Characteristics of Destructive Behavior in Children

by Ashley Miller Google

    All children engage in destructive behaviors from time to time. They yank toys apart, throw things when they become angry, stomp around the house and pull the cat's tail. But destructive behaviors that cause serious harm or damage to your child, others or the environment can be a sign of a serious, underlying mental health disorder, like conduct disorder. Knowing the characteristics of red-flag destructive behavior can help you decide when to call in professional help.

    One of the most troublesome types of destructive behaviors in children is self-harm or self-injury, also referred to as deliberate self-harm. Depending on their age, children who engage in self-harm might cut themselves on purpose, burn their skin, punch or hit things to purposely experience pain, stick objects in their skin, bang their heads against the wall or engage in other activities that people typically find painful. The reasons children engage in this behavior are complex, but can be due to underlying emotional pain, frustration, anger or sadness. If your child engages in this behavior, it's vital that you seek immediate psychiatric attention.

    Aggressive behaviors in children are often ignored until they become destructive. Aggressive behaviors include physical actions like attacking other children, verbal actions like taunting others or a combination of physical and verbal actions, like bullying. Children who engage in these behaviors are, more often than not, seeking attention or venting their frustrations in the only way they know how. Evaluating the severity of aggressive behavior is somewhat dependent on the age of the child. For example, it's normal for a 2 year old to have a temper tantrum when he doesn't get his way, but it might be more problematic or serious in an older child. An evaluation by a mental health professional can help determine the root cause of this type of behavior and provide measures to prevent it from escalating.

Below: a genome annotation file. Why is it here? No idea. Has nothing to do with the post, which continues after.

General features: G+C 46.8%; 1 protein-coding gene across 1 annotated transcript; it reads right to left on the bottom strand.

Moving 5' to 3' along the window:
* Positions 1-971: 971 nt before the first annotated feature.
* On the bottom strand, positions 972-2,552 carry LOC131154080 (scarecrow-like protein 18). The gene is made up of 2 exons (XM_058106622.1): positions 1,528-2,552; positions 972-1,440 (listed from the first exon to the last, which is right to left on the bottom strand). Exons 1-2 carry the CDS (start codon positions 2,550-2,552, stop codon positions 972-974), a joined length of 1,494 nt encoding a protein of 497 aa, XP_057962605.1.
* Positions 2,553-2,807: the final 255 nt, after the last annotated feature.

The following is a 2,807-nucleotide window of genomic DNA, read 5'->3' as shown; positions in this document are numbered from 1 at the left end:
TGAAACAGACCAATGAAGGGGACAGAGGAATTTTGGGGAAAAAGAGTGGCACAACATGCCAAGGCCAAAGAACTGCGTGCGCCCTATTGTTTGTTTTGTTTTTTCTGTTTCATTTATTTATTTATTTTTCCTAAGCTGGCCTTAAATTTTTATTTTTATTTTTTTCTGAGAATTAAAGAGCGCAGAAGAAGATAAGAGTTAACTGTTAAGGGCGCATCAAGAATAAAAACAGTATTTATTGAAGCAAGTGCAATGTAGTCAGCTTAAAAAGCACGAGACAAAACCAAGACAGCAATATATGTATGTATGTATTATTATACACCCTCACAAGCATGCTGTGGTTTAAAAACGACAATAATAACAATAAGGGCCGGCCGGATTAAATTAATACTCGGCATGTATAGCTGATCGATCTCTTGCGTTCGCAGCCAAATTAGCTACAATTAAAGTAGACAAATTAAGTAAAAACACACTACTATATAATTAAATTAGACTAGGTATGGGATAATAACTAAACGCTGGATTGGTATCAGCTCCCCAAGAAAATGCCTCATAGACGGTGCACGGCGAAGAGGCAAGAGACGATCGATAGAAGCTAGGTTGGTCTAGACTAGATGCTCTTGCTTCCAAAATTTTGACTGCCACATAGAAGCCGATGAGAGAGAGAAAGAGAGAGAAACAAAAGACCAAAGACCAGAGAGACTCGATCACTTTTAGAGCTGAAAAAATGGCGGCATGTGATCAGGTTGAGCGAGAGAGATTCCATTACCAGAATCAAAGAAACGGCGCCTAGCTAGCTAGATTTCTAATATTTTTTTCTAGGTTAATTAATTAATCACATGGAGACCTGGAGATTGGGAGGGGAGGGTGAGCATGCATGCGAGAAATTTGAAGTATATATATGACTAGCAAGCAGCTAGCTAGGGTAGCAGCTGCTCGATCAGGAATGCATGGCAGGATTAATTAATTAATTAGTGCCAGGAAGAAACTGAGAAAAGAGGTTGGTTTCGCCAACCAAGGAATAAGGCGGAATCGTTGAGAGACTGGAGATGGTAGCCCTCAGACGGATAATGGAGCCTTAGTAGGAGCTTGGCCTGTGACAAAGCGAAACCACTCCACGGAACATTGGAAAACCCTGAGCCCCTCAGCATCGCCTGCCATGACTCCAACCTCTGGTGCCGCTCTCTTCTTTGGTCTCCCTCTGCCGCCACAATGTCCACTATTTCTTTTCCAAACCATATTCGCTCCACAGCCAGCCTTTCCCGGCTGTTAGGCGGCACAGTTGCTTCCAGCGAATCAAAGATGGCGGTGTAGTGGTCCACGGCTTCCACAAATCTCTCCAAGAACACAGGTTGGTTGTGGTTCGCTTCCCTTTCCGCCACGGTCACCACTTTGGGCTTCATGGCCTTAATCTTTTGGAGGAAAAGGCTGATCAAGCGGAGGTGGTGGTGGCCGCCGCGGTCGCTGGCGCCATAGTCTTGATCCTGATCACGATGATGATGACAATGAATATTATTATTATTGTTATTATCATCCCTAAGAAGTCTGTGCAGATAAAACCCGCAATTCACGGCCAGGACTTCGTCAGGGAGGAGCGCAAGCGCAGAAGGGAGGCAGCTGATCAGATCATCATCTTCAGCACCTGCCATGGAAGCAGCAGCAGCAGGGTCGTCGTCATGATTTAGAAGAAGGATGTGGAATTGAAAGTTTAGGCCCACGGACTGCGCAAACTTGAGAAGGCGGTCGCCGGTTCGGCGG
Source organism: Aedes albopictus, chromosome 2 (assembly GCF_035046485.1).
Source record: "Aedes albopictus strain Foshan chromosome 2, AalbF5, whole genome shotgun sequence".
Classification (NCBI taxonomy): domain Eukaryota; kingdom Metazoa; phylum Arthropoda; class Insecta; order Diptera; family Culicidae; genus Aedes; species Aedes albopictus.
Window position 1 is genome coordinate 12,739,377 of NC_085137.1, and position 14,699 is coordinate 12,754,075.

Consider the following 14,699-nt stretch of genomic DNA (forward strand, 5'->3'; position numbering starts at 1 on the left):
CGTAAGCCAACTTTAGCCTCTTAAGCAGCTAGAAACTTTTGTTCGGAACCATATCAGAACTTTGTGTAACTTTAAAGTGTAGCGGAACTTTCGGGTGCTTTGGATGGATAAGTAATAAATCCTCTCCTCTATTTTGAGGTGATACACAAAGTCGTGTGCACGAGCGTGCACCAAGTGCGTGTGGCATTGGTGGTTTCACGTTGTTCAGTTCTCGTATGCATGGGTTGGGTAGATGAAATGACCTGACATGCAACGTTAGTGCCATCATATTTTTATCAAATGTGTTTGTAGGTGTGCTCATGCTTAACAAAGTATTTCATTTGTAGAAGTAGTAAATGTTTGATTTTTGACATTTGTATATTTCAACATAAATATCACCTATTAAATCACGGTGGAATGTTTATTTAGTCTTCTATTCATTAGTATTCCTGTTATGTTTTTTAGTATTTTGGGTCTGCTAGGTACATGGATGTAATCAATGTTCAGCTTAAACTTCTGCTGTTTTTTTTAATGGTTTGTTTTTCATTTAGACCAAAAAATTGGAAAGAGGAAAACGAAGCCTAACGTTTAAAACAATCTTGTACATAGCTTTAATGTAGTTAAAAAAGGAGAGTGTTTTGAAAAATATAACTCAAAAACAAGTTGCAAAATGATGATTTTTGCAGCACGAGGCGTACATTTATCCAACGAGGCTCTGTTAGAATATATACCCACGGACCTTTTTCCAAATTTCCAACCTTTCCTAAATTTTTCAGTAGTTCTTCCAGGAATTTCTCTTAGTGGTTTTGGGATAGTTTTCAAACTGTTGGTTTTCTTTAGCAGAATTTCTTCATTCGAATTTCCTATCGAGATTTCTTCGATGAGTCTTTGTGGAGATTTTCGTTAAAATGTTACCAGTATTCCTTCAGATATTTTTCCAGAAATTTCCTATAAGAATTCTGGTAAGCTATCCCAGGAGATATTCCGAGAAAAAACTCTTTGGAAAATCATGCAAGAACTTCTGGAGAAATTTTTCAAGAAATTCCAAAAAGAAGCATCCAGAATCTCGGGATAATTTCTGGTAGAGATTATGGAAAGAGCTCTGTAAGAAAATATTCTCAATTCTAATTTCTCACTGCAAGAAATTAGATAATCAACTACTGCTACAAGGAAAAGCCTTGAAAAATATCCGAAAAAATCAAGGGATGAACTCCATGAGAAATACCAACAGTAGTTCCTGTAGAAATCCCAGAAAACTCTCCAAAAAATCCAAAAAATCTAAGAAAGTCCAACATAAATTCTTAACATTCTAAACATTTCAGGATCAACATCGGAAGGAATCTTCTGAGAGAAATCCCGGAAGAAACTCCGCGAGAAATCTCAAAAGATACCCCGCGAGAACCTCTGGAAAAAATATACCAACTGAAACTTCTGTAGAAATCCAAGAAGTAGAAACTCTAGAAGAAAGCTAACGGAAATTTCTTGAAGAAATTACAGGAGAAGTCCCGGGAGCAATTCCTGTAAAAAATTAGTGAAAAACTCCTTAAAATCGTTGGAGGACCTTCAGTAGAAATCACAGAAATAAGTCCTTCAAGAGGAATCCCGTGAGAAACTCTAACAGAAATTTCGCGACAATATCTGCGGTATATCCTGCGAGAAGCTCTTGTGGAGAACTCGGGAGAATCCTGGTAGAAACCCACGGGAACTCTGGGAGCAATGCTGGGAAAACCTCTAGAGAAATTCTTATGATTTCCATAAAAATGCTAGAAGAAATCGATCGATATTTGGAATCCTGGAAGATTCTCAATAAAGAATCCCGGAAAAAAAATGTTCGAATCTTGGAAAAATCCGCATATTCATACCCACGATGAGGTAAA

Destroying property, especially while displaying little regard for the feelings of others or no concern for the consequences, is another destructive behavior that should raise a red flag. Children who purposely destroy the property of others might be acting out due to spiteful or vengeful reasons, frustration or anger, according to an article on the Canyon View Medical Group website. Examples of this type of behavior can include vandalism, punching holes in the walls, kicking cars or other inanimate objects or other types of acting-out behaviors that result in damage to the property of the child or others. Children who regularly destroy property on purpose and with severity should be evaluated by a mental health professional.

    Disruptive behaviors are also often destructive, in the sense that they interfere with the actions or regular functioning of others. Examples of disruptive behavior include acting out in class, interrupting others, disobeying authority figures or frequently arguing with others. In the classroom, disruptive behaviors can quite literally destroy other students' learning ability. More often than not, disruptive children are seeking attention and approval, but in socially unacceptable ways. Sometimes, parents can address disruptive behaviors through positive reinforcement, spending more time with their children and modelling acceptable behaviors. However, if the behavior persists, you should consult a qualified mental health professional.

    About the Author

    Ashley Miller is a licensed social worker, psychotherapist, certified Reiki practitioner, yoga enthusiast and aromatherapist. She has also worked as an employee assistance program counselor and a substance-abuse professional. Miller holds a Master of Social Work and has extensive training in mental health diagnosis, as well as child and adolescent psychotherapy. She also has a bachelor's degree in music.

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